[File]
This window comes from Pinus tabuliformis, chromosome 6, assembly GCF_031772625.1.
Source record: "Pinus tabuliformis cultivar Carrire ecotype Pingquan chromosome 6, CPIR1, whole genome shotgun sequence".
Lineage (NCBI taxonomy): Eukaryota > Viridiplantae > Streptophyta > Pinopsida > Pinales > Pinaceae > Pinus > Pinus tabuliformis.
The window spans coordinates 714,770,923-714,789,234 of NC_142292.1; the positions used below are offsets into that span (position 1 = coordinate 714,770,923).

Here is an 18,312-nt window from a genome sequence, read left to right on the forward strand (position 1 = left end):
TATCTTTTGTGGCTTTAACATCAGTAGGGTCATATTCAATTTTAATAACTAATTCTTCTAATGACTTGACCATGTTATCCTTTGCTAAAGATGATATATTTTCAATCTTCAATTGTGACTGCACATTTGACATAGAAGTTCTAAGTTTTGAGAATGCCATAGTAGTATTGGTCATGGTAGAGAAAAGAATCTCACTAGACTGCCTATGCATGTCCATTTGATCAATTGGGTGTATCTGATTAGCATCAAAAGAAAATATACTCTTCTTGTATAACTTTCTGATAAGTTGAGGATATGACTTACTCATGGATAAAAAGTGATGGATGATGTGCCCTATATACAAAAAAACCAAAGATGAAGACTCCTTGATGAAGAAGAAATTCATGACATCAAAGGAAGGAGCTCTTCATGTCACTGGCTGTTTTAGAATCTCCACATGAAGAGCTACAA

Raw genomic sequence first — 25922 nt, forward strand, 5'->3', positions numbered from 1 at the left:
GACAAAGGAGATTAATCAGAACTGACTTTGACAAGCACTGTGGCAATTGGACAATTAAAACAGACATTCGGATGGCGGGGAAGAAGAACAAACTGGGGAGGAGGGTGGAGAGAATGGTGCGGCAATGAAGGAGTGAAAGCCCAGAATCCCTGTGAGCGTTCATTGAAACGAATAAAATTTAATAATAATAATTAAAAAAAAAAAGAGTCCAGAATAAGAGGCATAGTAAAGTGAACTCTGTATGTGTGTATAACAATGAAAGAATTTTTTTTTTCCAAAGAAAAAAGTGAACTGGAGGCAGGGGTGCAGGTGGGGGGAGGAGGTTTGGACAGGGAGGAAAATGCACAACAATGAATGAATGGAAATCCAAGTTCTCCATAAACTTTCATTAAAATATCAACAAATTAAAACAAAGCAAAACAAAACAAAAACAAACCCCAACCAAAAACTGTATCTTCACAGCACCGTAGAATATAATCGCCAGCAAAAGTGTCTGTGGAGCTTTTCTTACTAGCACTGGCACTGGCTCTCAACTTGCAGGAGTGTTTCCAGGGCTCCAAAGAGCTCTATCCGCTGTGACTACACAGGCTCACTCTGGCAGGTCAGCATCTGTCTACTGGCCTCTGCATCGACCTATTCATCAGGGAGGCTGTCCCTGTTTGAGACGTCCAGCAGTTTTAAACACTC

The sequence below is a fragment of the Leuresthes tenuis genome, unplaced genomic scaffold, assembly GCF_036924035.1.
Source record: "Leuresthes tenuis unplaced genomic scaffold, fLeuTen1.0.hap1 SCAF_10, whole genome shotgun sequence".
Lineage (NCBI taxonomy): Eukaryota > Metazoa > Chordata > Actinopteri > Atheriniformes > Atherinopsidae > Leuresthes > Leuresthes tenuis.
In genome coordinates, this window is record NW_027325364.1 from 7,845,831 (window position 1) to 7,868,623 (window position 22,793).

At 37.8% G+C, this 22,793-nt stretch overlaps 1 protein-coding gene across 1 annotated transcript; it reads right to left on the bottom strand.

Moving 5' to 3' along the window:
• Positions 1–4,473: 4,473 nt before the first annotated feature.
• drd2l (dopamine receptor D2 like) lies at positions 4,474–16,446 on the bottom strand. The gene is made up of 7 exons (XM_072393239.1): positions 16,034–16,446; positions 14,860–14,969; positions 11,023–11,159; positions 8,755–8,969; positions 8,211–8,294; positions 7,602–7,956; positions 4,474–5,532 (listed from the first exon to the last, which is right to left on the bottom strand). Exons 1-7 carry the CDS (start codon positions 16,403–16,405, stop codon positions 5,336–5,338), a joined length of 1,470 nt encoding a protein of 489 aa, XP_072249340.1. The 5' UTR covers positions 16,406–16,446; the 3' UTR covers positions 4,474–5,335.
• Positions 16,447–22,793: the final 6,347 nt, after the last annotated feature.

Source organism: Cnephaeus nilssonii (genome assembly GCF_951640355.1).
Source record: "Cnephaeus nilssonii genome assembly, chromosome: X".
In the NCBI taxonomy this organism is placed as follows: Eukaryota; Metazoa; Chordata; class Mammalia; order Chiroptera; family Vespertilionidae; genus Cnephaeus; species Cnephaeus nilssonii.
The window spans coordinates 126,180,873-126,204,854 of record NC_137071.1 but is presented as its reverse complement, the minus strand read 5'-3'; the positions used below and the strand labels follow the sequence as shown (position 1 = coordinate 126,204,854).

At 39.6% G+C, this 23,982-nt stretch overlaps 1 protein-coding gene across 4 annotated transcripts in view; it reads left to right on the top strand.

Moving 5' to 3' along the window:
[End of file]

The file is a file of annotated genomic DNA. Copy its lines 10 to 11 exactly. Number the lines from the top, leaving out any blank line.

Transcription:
Source record: "Leuresthes tenuis unplaced genomic scaffold, fLeuTen1.0.hap1 SCAF_10, whole genome shotgun sequence".
Lineage (NCBI taxonomy): Eukaryota > Metazoa > Chordata > Actinopteri > Atheriniformes > Atherinopsidae > Leuresthes > Leuresthes tenuis.